Several days back, Peter Saint-Andre made an excellent point in response to much of the rising concern people have regarding the state of this country and the global economy. In Where Are the Scenarios?, he observes:
... I rather doubt that a new Dark Ages is right around the corner. Sure, it’s possible, but what are the probabilities, based on current evidence, historical extrapolation, and scientific reasoning? Pointers are welcome. :)
At first I was all ready to fire back, emphasizing that even though a worst-case scenario may not happen, it is still a good idea to prepare for some hardship ahead ... but I didn’t. That would have been an aside to his point, and would have suggested I did not grok his point. I do. Survivalism seems to have become a popular angle for the fear-mongers in the media of late; and I have no interest in feeding the trend.
Yesterday's perusal of ideas of the present, in combination with the sum total of all other collected ideas from prior yesterdays, sparked a mind storm of synthesis for me. I've yet to make anything coherent from it in the way of transferable ideation, but rather than let it go to waste I want to share the bits in case they might similarly inspire others, which is the entire idea.
Have fun! (I can suggest that each of these links is well worth pursuing.)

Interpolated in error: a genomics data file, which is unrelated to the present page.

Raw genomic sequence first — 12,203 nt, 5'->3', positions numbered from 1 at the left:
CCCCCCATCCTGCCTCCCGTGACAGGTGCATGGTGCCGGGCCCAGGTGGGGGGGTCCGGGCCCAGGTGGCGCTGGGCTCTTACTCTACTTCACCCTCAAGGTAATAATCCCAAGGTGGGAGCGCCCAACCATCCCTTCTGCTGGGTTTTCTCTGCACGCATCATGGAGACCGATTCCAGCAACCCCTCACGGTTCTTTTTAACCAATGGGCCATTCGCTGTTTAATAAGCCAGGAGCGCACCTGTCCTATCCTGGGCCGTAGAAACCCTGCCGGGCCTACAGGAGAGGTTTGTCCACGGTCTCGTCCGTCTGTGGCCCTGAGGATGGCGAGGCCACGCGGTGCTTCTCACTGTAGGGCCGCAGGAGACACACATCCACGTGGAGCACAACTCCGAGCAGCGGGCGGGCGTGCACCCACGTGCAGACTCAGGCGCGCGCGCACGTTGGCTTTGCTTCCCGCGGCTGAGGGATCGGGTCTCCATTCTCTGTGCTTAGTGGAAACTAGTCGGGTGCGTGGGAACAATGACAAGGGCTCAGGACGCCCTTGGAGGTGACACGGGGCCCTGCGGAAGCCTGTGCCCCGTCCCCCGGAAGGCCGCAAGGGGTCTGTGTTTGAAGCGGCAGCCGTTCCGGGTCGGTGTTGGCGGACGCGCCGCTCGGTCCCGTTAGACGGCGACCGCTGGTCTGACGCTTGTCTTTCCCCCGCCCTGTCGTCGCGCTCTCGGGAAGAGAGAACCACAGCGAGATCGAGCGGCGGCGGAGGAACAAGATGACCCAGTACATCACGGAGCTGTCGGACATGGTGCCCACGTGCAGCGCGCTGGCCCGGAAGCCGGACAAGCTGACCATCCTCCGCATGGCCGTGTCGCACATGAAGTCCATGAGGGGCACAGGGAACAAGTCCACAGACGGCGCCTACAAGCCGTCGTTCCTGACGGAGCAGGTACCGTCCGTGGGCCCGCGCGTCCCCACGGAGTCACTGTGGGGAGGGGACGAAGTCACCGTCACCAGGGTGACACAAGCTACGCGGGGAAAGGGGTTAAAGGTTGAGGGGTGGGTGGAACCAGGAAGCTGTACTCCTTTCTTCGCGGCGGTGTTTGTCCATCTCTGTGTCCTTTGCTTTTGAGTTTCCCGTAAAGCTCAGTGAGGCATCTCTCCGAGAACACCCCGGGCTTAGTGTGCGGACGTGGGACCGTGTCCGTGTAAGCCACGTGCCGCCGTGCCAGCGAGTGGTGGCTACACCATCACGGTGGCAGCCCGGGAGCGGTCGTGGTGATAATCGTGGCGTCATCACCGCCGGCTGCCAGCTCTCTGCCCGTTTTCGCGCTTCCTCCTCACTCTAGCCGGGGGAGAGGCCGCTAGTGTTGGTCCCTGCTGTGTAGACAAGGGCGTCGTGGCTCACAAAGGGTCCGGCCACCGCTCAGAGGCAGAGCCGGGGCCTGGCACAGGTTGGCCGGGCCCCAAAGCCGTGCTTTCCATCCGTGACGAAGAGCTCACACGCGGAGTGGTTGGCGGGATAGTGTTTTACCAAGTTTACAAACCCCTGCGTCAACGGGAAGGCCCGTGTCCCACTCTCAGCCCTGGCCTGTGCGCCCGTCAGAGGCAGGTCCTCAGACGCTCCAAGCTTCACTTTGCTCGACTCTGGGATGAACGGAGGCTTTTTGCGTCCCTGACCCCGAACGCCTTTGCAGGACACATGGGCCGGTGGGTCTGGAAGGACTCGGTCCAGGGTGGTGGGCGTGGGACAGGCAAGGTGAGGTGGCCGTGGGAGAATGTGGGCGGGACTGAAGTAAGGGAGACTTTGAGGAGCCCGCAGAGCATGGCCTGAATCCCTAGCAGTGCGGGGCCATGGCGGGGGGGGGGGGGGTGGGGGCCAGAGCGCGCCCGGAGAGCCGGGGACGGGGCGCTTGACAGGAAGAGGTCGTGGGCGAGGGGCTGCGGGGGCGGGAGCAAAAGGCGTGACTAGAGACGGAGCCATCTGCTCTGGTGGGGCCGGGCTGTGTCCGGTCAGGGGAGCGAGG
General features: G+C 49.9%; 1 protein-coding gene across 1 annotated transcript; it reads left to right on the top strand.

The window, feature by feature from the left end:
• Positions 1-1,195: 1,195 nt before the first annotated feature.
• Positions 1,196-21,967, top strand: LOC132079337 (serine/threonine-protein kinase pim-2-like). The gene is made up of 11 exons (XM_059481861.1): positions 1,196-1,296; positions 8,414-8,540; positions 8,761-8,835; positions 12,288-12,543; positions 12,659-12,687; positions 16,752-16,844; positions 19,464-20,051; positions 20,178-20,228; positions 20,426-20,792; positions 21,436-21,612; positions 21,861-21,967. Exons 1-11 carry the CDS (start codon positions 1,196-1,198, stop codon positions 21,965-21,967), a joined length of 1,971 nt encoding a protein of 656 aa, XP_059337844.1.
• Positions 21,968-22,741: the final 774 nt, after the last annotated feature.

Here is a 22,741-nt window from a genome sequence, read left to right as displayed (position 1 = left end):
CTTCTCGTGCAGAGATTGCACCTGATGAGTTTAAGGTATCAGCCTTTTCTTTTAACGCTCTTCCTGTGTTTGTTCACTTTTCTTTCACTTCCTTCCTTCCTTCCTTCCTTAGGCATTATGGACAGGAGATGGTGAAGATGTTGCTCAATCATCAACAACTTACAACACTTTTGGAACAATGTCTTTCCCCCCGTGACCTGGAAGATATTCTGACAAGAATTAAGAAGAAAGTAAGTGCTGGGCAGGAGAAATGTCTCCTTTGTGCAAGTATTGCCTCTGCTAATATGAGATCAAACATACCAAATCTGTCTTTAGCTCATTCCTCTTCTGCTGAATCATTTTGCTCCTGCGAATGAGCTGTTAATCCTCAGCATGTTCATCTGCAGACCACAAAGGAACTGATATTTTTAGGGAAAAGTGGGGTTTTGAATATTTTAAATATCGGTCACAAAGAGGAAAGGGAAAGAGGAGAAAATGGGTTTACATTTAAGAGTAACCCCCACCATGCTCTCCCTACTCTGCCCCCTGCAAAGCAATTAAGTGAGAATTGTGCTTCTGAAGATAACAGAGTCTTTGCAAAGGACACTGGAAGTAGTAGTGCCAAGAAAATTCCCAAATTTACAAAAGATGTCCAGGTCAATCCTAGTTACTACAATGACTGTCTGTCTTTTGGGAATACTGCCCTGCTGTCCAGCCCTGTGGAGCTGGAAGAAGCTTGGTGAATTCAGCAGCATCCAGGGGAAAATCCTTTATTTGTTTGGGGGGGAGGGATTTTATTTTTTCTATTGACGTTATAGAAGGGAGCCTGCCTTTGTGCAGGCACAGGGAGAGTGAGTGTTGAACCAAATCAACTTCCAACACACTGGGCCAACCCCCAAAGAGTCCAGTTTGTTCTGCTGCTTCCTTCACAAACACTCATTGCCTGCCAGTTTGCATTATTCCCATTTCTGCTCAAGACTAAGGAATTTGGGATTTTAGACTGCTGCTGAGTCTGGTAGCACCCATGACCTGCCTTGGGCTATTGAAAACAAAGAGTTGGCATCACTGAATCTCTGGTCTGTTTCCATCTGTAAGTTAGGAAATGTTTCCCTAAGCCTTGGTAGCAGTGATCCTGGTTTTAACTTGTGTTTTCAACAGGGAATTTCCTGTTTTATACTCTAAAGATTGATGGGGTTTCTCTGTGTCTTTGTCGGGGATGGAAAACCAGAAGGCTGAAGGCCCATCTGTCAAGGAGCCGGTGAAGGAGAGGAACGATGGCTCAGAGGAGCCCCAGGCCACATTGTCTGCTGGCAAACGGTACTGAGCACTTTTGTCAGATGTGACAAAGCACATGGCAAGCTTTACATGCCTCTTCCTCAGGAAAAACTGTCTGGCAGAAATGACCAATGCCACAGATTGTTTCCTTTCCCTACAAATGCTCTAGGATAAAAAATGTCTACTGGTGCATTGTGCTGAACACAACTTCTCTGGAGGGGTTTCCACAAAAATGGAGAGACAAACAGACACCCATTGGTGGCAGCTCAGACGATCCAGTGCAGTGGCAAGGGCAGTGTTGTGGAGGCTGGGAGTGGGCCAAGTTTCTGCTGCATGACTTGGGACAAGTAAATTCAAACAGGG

There’s all kinds of good advice available on how to weather economic crises, including variants depending upon one’s circumstances (e.g., urban or rural). I realized yesterday, while conversing with someone regarding stockpiling supplies for oneself as well as possible barter, that I am not only flouting one very good bit of that advice, but I will continue to cheerfully do so for as long as I can.
In reading an article in the March '08 Edition of Liberty Magazine which reviews a book on the life of von Mises, "Mises: The Last Knight of Liberalism," by Jorg Guido Hulsmann, I was caught by this quote of Mises, which mirrors my own thoughts exactly.
Political ideas which have dominated the public mind for decades cannot be refuted by rational arguments. They must run their course in life and cannot collapse otherwise than in great catastrophes.
And so I quote a great buffoon: "Bring it ON!"
The arrogance we humans have regarding our position as "holders of the light" of intelligence, morality, and general top-of-the-heap stuff quite amazes me at times. This article just blew me away. Read it. It'll tickle you if nothing else.
The female California two-spotted octopus swam to the top of her tank, disassembled a valve with her powerful arm, and released at least 200 gallons (757 liters) of seawater into nearby exhibits and offices.
Even though this material is a bit dated, I found the article most interesting. It gives quite a bit of ammunition for those times when one is confronted by "compassionate" liberals who are so convinced that the poor would starve without government programs.
Not that anyone here doubts it, but as much as I've read about this (not to mention living much of it), I was surprised at some of the statistics. We don't always know what we think we know, do we? :)